Hermits Rock

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The January issue of Harper’s, in “Readings,” includes an excerpt from Hannah Thomas’s interview with Gary Stevenson, who also goes by Kapal Nath, a Houston-born Aghori. Stevenson eats people. Following is an excerpt from her interview:

How did you first get interested in the Aghori sect and in cannibalism?

It was pretty natural, you know. I went to Varanasi in 1977—there were loads of sadhus, and I just started naturally. Slept in the ashes in the cremation grounds and chatted with the sadhus, you know. They accepted me, and that’s unusual. Normally they don’t let outsiders hang around with them, but they knew that I was serious, you know. The dons, the pandits—it’s like a family. They have to keep the sacred fire going—it’s where they burn the bodies. I changed my name when I met this one sadhu, really high up. He gave me my new name—Kapal means skull, Nath means great teacher.

Photo of Stevenson holding a horn made from a human femur. Image from Alligator Online, www.alligator.org

In Varanasi there are loads of Aghoris around, but it’s pretty secretive—some of them are cannibals and some aren’t, or they don’t do it regularly, but I loved it. We perform rituals using the human skull—drinking alcohol from it gives you power, enables you to speak with the spirit. It’s the sacred primordial ritual—you know, secret, really powerful. The spirit comes into you when you eat the flesh of a dead person—it kinda speaks to you, gives you power and so much energy. I do it as often as I can, every day if possible….

Did you not feel repulsed at the notion of eating another human?

No, not at all. I said before, it’s natural. I like the taste—it’s like pork. Younger flesh is better—babies taste really fresh. It’s the same with any kind of meat—old people have a stringy texture, like wood, but babies are like lamb. It’s like the way most people prefer lamb over mutton. Also babies are pure, so their spirit is clean. When I eat flesh from older humans, it’s like their tainted spirit comes into me. It can be draining if they have negative energy.

The best bit is the fingers, though. The police found this charred arm one day, and I wanted to eat the fingers—they’re the most tasty part of the body. It kinda smells like rawhide. It’s addictive, makes you want to eat it more and more.

Where do you get the corpse meat from?

I can get it from the dons, you know, the fire keepers, the untouchables. It’s not really illegal, and lots of them are Aghoris. It’s easy in Varanasi, as it’s the holy city where people come to die—plenty of bodies. I try to get it every day when I’m there….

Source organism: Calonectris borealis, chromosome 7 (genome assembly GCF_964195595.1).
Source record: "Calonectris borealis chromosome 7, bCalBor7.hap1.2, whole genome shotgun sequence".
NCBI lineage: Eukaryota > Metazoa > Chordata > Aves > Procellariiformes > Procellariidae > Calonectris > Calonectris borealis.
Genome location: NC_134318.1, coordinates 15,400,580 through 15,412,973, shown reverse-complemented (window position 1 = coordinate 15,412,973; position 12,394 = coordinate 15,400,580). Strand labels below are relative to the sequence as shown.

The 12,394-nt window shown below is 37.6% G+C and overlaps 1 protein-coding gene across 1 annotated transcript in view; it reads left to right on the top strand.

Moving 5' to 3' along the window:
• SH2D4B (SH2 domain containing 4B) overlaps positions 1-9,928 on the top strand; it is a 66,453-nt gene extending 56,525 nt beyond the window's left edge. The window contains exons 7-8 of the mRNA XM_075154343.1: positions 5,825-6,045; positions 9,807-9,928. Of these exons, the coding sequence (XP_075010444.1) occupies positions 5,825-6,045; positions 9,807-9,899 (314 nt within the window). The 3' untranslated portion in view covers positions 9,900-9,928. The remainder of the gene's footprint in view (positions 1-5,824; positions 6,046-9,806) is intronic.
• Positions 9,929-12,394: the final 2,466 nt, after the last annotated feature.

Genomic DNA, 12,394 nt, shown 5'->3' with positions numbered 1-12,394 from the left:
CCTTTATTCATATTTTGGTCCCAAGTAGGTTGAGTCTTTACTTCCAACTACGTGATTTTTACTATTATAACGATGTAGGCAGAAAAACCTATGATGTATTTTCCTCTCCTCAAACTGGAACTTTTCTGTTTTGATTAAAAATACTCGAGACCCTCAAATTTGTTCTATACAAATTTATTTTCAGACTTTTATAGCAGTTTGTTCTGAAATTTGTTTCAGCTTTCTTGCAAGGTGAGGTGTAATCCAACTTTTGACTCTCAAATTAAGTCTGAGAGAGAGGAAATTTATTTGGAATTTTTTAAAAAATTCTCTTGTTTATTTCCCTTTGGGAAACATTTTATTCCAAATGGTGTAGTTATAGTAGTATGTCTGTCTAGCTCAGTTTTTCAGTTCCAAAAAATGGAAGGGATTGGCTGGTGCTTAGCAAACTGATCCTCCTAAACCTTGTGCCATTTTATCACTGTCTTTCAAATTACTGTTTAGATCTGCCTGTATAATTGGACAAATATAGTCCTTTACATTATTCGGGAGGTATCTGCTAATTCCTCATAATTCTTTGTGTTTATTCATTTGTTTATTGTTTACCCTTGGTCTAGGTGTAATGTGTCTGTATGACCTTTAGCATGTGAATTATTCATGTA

Have you ever killed a human in order to eat their flesh?

Me, no, but you know, human sacrifice happens in Varanasi—it keeps the city holy. Human sacrifices please the gods, but people have to agree to be sacrificed. I’ve been asked to do a ritual killing before—what I’d do is make them fast for two weeks, to purify themselves, let them get weak and pray, then chop their head off like a goat. That way the soul would be freed. I mean, I would do it if someone really wanted me to, but I’m not really qualified.

Aside from the cannibalism itself, you know what I find most disturbing? That Stevenson was most eager to talk about how delectable babies are. If I were to join a radical religious sect, I think I’d learn fast to make the hardcore holy: What’s that you ask about snakes? They demonstrate the power of the Holy Spirit. Do I like them? Of course not, but I trust God. That’s message management.

In other words, Mr. Stevenson, use some common sense. It’s “To eat babies is to meet Shiva,” not “Babies sure taste good.”



you know…

i was going to do a post on how well we’d eaten this weekend.

saturday night i made homemade french bread (alas, my kitchen aid is only white. i would’ve loved a pea green or an orange one, or something that would color our kitchen bright…but racy did the buying and the giving and who am i to insist on pink?)

we ate an entire loaf with swiss, gorgonzola, herb encrusted brie and manchego cheeses. it was accompanied by a simple salad and a nice spanish wine

a lot of good spanish wines are coming out, btw. a number from the murcia region, this being one and this one and if you like a tempranillo, ercavio is an outstanding one, it tastes like a tempranillo should. what is more, they’re not too expensive…all right around 10 bucks…but i’ve been finding a number of them on sale, for 5–7